When recounting interactions between himself and his girlfriend, Meursault states, “she asked me if I loved her. I told her that it didn’t mean anything but that I didn’t think so.” The straightforward bluntness of this answer demonstrates not only Meursault’s strict and unfrivolous adherence to the truth, but his innate lack of empathy; if he is aware of the emotional effect this statement may have on his girlfriend, then it would apparently seem he just doesn’t care. That Meursault felt it ‘didn’t mean anything’, suggests his indifference towards the idea of love and reflects his somewhat nihilistic and benign attitude towards the value of human experience, towards life in general.

Meursault certainly doesn’t speak his truths from any moral high ground, yet neither does he seem to be acting with immoral intent when his truths are hurtful. It seems most accurate to describe Meurasult’s viewpoint as ‘amoral’, and this is perhaps why his status as a hero, or as a villain, becomes so difficult to define. He is neither black nor white, and a person who dwells in the gray waste land of indifference is arguably unworthy of either praise or condemnation for any of their actions towards other beings. But then, I’d venture he wouldn’t really care what anyone thinks anyway.

Mad Scientist or Altruistic Saviour of the Earth?: Crake as a Villain in Oryx and Crake.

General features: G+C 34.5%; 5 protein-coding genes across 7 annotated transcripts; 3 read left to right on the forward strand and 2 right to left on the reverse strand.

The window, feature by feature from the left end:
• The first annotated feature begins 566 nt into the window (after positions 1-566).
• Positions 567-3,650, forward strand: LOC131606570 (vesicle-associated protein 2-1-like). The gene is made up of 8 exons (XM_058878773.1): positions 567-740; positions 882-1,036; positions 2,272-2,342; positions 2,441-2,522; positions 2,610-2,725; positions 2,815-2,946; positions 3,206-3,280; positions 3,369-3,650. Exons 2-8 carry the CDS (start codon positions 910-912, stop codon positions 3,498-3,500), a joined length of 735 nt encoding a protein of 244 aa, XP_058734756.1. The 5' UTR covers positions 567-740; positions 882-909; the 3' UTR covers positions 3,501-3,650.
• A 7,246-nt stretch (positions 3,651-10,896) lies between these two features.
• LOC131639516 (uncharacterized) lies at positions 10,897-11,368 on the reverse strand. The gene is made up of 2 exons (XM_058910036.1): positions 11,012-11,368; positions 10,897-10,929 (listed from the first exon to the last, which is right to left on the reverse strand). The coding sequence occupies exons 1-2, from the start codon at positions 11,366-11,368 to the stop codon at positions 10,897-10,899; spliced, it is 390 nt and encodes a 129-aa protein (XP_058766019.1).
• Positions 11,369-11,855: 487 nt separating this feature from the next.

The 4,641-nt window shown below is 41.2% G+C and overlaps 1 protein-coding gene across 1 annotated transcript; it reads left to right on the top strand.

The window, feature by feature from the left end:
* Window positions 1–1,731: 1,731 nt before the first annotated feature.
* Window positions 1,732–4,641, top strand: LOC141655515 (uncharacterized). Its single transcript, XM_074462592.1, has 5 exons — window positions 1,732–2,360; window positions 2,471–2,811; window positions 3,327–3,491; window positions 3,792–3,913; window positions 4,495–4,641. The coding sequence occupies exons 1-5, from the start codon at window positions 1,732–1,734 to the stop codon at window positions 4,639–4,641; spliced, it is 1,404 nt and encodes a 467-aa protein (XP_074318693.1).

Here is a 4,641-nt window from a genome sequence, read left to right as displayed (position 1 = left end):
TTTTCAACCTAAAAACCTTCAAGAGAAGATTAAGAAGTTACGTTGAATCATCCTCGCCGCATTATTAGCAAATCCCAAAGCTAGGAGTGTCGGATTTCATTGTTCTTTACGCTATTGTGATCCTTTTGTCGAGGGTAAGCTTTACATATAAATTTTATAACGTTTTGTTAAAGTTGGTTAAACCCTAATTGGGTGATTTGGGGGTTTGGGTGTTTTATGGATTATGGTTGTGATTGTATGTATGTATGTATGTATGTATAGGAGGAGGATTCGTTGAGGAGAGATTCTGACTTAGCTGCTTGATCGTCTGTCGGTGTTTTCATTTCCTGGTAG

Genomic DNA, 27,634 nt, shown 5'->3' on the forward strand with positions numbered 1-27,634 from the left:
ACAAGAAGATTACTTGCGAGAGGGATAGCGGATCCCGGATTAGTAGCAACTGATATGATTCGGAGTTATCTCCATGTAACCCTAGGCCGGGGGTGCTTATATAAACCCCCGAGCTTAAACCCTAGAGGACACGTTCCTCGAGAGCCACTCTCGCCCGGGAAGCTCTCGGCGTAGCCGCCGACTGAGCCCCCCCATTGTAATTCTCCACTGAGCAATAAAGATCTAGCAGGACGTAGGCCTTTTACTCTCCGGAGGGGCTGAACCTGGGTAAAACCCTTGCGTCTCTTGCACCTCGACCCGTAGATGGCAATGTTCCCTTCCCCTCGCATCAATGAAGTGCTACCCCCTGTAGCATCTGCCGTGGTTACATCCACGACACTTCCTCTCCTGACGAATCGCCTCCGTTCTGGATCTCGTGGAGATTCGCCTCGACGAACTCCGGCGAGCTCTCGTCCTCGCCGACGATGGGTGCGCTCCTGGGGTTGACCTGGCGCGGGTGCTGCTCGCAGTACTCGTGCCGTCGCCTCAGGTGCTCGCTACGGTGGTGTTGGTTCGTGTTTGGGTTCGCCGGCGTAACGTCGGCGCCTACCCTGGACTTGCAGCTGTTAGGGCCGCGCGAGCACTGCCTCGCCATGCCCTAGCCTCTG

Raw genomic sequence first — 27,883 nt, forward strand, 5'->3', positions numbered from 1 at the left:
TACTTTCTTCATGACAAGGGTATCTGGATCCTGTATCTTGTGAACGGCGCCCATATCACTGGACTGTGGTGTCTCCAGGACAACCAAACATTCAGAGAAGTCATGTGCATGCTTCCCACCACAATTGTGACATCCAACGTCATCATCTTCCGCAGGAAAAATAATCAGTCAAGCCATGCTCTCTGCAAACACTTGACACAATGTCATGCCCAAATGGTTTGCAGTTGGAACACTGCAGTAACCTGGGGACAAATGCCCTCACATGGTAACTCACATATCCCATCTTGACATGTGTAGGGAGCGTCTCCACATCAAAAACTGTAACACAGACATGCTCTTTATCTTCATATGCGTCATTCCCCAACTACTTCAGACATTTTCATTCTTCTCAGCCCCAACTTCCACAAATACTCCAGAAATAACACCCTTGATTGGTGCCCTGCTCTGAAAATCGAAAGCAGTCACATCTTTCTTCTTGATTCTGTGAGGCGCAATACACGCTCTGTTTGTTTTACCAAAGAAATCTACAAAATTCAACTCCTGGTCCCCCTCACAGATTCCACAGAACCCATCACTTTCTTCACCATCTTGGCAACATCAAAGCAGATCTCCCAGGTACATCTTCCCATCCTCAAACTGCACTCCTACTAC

Atwood certainly presents us with an interesting character in Crake. His evil deeds should surely rank him up there with the most evil of villains in literature; wiping out the vast majority of the human population through means of an organ liquefying, eye rupturing, hemorrhagic virus is no saintly deed. And yet he presents us with an unsettlingly redeemable excuse for his actions: the human race was rapidly destroying itself and the planet anyway; his means were severely drastic, yes, but didn’t something have to be done?

And after all, it’s not like he intended to leave the planet completely devoid of human life; well, humanish life anyway. He did create a small group of genetically modified super-humans to inherit the planet. And perhaps these ‘Crakers’ are an improved version of humanity; in them Crake claimed to have eliminated all tendencies towards racism, sexual abuse, social hierarchy and territoriality, along with the need to create weapons, clothing, structures, gods, icons or money; so what if they eat their own faeces and wouldn’t know joke if it slipped on a banana skin?